The Borough Group started in 1946 and disbanded in 1951. The idea of the Group arose out of conversations between Cliff Holden and David Bomberg during the years 1944 and 1945.
Holden responded to Bomberg’s paintings which he had seen in London Group exhibitions. What he came to recognise was that Bomberg's attitude to the creative act and the way he taught his practice were unique. There was nothing like this happening either in Britain, Paris, or New York, at that time. This was proved some 10 years later during the middle fifties, when American Action Painting, Tachism, and the New Abstract Expressionism reached London. Bomberg anticipated these movements, often using the same kind of terminology. But, compared to the American influence, Bomberg's ideas were much more fundamental and profound, which made possible a development outside the usual controversy surrounding the question of figuration or abstraction.
Holden first met Bomberg in 1944, almost by accident, while studying philosophy at the City Literary Institute and there, in the same building, was Bomberg teaching drawing to a group of middle-aged ladies. Holden asked to become his student and thereafter followed the Master, which was the opposite of the way most students operate; they go to art schools to be taught by many teachers who mostly teach what they think other artists practice. Holden's relation to Bomberg was similar to being an apprentice in a studio of an Old Master.
Previously Bomberg had been teaching at South East Essex College of Art in Dagenham and there he had two students, Dorothy Mead and Edna Mann, who had rebelled against his unorthodox methods. Before Bomberg left Dagenham they had a change of mind and they followed him to London to join Holden at the City Lit. These three were now his most enthusiastic and committed students.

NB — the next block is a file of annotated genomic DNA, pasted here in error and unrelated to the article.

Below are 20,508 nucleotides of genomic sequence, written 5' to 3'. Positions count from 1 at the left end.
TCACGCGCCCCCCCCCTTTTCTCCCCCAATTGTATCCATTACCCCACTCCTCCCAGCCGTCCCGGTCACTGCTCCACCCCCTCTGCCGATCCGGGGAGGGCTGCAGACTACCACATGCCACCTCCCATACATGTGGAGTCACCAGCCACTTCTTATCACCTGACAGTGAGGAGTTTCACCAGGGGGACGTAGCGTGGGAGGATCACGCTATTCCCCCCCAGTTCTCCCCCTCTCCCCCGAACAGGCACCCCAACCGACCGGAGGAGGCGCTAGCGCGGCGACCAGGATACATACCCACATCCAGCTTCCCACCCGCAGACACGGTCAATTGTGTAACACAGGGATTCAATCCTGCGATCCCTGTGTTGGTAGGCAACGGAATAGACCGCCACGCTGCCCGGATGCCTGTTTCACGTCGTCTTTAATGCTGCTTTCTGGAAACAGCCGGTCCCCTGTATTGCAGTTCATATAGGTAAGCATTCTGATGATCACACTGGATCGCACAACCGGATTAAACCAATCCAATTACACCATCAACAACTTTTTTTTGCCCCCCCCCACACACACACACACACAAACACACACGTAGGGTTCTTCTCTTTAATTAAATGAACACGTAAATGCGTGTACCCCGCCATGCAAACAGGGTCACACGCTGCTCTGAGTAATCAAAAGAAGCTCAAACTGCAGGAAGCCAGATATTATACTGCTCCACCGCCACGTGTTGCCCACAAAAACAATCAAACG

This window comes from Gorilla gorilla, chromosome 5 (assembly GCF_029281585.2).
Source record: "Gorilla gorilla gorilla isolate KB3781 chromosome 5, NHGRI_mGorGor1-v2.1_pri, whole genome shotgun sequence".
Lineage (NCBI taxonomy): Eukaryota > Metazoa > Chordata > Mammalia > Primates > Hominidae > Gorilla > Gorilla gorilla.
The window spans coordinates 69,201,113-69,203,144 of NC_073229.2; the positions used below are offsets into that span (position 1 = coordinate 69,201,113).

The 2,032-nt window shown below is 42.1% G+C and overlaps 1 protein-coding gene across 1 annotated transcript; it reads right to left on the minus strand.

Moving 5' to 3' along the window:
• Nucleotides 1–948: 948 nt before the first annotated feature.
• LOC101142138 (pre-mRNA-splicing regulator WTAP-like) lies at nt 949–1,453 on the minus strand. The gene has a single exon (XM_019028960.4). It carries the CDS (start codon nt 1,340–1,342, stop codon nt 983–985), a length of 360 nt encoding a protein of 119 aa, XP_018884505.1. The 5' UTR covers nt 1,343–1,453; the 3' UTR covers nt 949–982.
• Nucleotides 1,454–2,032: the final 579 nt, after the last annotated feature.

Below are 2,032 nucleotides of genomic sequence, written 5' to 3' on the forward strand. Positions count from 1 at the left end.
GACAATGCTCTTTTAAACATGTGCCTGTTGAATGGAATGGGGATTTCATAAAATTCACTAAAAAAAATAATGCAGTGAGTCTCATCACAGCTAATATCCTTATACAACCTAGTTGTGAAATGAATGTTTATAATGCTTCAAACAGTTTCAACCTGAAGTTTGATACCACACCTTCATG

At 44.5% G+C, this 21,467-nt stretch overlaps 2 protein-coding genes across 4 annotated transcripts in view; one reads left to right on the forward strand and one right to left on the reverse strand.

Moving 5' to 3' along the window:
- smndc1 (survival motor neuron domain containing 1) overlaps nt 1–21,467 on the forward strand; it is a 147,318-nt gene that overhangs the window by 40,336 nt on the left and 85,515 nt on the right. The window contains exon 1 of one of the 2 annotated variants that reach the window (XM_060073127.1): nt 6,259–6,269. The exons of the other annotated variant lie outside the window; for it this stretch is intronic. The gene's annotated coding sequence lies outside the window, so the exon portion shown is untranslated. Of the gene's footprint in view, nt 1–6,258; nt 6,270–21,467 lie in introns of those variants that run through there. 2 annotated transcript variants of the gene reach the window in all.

Bomberg managed to get part-time teaching jobs at the Borough Polytechnic (now London South Bank University) and at the Bartlett School of Architecture. Mann, Mead, and Holden followed Bomberg to the Borough and joined the architecture students in working from casts in the Victoria and Albert Museum and on outdoor sites in the City of London, such as St. Pauls Cathedral, Westminster Abbey, and sites along the Thames.
When she left Dagenham, Mann had been offered a scholarship to the Royal College of Art but, after a year, because of opposition to Bomberg's ideas at the College, she was forced to give this up and consequently lost her grant. There was a conflict of loyalties and she chose Bomberg.
The foundation members of the Borough Group in 1946 were Cliff Holden, Peter Richmond, Dorothy Mead, and Edna Mann. In his capacity as the Master, Bomberg did not want to take an active part in the Group and refused to be a member or to take part in exhibitions, preferring the role of teacher and mentor.
Holden's purpose was to establish a closely integrated Group to work out the ideas that neither Bomberg himself, nor any single artist, could hope to realize in a single lifetime. The Group would provide a platform for furthering these ideas, making them accessible to the public, and, at the same time, it would be a vehicle for establishing Bomberg's students as professionals. To this end, both Holden and Mead recruited students from establishment schools and from the pubs of Soho. Of the founding members, Holden was the most active in conceiving and fostering the Group; in trying to arrange exhibitions, working out a policy and strategy, and writing the first of several manifestos. It was for the above reasons that Bomberg proposed Holden as the Group's first President and this was unanimously adopted.